Kyle evidence, using false witnesses, and lawKyle evidence, using false witnesses, and law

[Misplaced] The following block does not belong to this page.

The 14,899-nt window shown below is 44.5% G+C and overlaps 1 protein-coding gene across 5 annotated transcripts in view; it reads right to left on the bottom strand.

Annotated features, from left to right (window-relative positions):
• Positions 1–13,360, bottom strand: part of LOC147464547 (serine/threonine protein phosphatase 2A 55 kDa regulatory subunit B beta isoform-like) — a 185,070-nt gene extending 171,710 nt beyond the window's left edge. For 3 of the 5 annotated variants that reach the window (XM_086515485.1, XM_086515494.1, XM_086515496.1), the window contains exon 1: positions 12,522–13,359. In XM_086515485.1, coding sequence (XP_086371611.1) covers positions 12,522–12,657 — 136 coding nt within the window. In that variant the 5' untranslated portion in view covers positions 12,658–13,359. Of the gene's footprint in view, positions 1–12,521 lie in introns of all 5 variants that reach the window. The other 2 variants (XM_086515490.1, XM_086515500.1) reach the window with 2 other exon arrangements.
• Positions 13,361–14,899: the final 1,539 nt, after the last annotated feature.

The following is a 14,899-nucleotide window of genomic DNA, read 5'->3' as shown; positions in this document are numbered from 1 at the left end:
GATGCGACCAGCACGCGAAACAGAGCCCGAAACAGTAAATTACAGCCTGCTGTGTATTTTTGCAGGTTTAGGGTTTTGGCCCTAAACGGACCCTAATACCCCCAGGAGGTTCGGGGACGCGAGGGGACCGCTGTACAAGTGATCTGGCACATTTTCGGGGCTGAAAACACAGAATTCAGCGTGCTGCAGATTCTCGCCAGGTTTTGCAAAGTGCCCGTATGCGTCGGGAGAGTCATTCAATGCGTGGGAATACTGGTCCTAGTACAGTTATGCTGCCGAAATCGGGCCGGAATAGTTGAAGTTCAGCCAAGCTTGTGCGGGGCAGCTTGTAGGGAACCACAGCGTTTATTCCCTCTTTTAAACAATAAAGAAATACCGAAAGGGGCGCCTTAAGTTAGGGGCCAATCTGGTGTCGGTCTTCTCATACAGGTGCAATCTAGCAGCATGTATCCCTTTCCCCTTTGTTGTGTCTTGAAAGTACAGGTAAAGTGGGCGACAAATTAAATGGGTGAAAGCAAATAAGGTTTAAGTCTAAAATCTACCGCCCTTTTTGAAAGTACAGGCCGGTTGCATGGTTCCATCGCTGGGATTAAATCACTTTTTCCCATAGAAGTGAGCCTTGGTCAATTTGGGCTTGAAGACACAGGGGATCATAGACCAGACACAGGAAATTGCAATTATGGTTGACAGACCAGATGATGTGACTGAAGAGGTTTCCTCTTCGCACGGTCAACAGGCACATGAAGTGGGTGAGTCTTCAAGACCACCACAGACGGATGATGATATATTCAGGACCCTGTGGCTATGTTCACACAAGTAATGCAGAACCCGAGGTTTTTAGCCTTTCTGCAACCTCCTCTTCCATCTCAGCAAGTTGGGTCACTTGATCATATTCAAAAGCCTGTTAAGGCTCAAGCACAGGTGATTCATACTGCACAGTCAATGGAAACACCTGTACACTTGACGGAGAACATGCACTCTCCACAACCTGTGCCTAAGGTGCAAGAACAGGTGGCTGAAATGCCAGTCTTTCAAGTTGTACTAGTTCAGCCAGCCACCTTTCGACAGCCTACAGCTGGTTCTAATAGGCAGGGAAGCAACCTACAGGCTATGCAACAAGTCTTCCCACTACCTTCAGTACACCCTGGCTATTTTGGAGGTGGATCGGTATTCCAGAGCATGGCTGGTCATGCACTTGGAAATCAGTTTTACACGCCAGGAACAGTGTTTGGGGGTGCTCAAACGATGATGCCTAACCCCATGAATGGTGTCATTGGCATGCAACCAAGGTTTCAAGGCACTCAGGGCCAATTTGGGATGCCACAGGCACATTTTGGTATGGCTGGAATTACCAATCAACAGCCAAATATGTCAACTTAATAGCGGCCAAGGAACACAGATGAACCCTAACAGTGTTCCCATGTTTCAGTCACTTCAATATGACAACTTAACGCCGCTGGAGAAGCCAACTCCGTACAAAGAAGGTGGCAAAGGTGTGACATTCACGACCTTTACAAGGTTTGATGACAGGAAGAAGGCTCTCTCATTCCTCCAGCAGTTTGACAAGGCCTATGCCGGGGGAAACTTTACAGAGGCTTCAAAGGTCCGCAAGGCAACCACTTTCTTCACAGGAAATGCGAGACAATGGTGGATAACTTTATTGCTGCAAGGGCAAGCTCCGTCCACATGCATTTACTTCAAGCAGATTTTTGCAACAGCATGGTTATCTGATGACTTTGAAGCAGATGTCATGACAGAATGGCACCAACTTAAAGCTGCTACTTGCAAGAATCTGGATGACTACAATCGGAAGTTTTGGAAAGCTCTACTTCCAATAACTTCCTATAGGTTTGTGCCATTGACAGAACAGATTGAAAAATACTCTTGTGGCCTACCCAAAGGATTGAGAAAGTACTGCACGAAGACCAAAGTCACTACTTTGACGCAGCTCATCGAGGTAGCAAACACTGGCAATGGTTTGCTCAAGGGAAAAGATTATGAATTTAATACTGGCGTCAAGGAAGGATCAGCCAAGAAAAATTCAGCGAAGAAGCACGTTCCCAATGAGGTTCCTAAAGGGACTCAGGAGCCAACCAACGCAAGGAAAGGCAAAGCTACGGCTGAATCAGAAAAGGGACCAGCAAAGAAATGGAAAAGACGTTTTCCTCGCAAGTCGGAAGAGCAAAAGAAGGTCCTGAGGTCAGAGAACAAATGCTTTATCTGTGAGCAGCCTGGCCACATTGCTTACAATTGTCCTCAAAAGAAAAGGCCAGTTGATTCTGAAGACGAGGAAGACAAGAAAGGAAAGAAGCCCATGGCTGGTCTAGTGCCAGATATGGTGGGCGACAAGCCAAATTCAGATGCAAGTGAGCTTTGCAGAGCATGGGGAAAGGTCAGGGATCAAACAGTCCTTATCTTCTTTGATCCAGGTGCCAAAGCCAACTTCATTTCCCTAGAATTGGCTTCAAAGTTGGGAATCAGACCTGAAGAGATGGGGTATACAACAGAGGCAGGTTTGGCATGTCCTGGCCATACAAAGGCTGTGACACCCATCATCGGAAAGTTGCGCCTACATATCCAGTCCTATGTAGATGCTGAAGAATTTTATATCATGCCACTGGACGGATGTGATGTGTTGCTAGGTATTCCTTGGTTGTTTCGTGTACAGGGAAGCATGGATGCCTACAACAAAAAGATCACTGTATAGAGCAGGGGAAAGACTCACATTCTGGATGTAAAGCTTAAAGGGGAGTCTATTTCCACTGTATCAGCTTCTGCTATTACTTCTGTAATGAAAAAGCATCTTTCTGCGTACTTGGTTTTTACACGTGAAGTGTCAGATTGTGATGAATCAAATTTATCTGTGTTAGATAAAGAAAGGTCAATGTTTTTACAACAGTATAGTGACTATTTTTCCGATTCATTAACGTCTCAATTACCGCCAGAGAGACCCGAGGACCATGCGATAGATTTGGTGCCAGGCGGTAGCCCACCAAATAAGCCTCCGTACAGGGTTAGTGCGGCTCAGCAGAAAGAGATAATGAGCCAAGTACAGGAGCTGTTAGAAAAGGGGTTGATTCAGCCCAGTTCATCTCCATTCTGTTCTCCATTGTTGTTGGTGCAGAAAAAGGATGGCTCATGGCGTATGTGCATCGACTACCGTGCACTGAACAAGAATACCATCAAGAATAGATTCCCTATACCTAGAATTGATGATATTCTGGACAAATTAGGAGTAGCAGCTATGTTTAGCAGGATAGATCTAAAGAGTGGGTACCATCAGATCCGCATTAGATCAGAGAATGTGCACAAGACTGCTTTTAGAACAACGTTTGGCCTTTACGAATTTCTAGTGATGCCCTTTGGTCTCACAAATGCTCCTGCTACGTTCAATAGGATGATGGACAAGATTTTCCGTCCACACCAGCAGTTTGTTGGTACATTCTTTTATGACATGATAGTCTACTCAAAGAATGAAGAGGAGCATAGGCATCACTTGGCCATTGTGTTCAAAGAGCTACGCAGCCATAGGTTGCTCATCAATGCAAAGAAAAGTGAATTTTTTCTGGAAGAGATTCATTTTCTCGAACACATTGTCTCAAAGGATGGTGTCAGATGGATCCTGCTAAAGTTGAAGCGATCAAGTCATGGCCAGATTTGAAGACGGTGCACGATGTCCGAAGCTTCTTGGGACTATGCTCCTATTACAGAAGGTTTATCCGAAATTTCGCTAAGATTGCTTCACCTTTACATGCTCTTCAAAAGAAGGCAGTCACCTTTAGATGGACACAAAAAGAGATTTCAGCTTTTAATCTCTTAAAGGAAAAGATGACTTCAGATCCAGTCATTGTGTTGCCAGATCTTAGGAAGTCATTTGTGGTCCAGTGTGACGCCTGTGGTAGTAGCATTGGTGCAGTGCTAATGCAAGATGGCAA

Kyle Unger is now a free man who was once convicted of the murder of his high school classmate, Brigitte Grenier, on the 22nd of June, 1990. Along with Timothy Houlahan, they were charged with first-degree murder and sentenced to life in prison. Timothy, Kyle, and the deceased were all attending a music festival. Brigitte left with Timothy at two in the morning, heading to the woods to have an intimate moment. Two hours later, Timothy came back to the festival covered in blood and dirt and told people he was attacked by a random stranger and passed out. Kyle also left the party at the same time and came back later without any dirt or blood (Innocence Canada, 2016). Brigitte was found dead in the woods the next day, and there was evidence of sexual assault. Timothy claimed that Kyle carried out the brutal murder and forced him to help him dump the body. A string of operations by law enforcement also attempted to pin the murder on Kyle, and he was eventually sent to jail for fourteen years. Kyle attempted to appeal his conviction, but it was denied while Timothy’s was approved. On the 28th of February of 1992, Kyle and Timothy were officially convicted and began their prison terms, which the latter did not complete because he committed suicide. On the 22nd of December 1993, the Supreme Court of Canada officially denied Kyle’s appeal and upheld his conviction (Innocence Canada, 2016). In April of 2003, after a decade, the AIDWYC revisited the case to examine the forensic evidence. After establishing that Kyle could not have been the murderer, the Federal Minister of Justice granted him bail and ordered a retrial. He was finally cleared on October 23rd of 2009 and granted a full acquittal. The case violated multiple tenets of justice by obtaining false confessions through entrapment, not fully examining evidence, using false witnesses, and law enforcement conspiracies (Innocence Canada, 2016). Regarding forensic evidence, Kyle only had a strand of hair linking him to the crime, and this eventually became the turning point of the case. After a proper forensic examination that challenged the validity of the hair microscopy results that led to the conviction, it turned out that the hair strand was in fact not Kyle’s. On the other hand, all of the examination results of samples obtained from Timothy pointed towards him being the perpetrator. Secondly, Timothy’s statements turned out to be fabrications, along with all the reports from inmates who claimed to have had Kyle confess to them that he committed the murder. Additionally, one could accuse law enforcement of having tunnel vision in sticking with the theory that Kyle was guilty. They were eager to make an arrest and completely disregarded significant facts of the case and focused on putting an innocent teenager behind bars. What is worse is the lengths they went to convict him, including setting him up with a “Mr. Big” who would obtain an admission that he killed the girl, making him ideal to work for him as a mobster. While Kyle was eventually exonerated, his civil suit against the state is still ongoing as he tries to get compensation for the thirteen years he wrongfully served time. The state refuses to compensate him stating that the damage he suffered was brought on by his actions. This is in reference to his false confession to Mr. Big. Ironically, Kyle was conspiratorially set up by officers to make this confession. Regardless, the criminal trial has been put to bed but the civil suit and the battle to regain back the time and life he lost while in jail continues.